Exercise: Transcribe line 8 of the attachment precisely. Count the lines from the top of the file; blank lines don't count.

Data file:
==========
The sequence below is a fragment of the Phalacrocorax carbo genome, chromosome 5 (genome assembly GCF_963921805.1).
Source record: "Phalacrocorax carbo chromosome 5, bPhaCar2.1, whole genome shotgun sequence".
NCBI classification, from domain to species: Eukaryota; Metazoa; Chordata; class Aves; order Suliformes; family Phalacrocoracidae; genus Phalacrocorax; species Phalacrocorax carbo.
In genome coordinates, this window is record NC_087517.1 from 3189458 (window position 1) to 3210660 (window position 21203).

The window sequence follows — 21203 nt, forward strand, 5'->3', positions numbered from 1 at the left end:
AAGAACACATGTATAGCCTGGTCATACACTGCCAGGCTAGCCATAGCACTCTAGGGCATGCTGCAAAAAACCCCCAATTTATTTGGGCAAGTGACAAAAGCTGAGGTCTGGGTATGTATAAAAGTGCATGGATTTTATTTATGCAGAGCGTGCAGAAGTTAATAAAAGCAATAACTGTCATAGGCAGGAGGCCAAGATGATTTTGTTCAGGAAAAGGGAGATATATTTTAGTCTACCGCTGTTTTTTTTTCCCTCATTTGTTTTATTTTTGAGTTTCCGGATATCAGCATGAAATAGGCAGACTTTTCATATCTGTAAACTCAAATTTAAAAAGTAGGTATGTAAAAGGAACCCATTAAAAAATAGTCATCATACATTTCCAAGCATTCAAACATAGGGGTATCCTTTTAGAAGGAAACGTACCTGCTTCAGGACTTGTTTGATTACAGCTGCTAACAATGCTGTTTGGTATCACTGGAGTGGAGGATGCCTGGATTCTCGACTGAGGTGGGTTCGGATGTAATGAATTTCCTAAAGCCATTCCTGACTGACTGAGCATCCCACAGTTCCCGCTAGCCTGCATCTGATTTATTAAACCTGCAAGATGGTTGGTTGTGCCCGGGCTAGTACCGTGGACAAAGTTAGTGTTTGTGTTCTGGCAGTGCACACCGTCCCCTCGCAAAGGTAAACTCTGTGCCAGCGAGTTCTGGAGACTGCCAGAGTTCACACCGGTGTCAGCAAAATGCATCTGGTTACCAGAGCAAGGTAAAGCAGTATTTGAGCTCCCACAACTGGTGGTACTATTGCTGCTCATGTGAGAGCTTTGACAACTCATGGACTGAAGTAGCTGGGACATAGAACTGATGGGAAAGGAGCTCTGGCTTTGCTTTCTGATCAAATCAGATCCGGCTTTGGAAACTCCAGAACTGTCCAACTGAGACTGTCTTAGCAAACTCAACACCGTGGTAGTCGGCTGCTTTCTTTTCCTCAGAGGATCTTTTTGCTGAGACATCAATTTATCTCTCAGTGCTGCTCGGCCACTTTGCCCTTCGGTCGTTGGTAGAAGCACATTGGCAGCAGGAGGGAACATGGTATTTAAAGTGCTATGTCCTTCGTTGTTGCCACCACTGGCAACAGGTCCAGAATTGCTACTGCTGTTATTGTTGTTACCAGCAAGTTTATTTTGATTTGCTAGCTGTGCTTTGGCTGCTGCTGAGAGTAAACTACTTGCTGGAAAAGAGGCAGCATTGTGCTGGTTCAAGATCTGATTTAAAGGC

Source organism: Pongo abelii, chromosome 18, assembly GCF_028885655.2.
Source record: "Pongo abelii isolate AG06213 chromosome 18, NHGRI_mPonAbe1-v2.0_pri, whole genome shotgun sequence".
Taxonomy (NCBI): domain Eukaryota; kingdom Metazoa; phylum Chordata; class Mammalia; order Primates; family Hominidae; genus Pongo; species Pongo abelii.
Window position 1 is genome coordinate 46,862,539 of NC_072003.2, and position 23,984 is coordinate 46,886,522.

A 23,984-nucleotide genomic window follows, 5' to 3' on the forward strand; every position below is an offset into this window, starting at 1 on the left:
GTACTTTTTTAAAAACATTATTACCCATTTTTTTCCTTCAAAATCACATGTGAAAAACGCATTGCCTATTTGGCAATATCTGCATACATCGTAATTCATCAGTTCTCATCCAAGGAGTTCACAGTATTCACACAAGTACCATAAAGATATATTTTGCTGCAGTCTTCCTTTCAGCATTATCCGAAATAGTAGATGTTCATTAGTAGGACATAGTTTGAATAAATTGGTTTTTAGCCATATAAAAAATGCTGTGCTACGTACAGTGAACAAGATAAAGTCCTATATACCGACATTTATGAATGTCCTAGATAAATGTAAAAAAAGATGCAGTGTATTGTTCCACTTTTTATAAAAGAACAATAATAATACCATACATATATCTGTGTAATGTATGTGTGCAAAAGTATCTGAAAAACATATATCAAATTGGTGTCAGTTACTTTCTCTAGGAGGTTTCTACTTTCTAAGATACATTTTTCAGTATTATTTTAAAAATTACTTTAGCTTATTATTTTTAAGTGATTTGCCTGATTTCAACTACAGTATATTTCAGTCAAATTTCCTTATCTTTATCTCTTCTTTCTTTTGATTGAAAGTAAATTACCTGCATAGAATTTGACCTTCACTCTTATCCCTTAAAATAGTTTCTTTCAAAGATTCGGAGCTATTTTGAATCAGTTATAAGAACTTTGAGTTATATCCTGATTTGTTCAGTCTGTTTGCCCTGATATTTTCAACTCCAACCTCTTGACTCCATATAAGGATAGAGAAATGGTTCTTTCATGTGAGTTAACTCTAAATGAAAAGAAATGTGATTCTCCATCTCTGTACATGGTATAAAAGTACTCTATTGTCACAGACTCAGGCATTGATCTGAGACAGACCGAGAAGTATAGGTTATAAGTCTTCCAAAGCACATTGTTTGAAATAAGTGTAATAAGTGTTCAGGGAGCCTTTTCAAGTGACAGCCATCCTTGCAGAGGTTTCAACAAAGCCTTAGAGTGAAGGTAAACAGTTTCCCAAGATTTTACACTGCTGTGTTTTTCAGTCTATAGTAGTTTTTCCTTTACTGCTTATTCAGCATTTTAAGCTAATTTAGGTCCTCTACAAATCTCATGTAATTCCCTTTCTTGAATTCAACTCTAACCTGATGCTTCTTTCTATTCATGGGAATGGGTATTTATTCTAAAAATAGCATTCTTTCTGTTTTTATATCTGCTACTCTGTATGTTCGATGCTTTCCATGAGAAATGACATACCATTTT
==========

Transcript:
Source record: "Pongo abelii isolate AG06213 chromosome 18, NHGRI_mPonAbe1-v2.0_pri, whole genome shotgun sequence".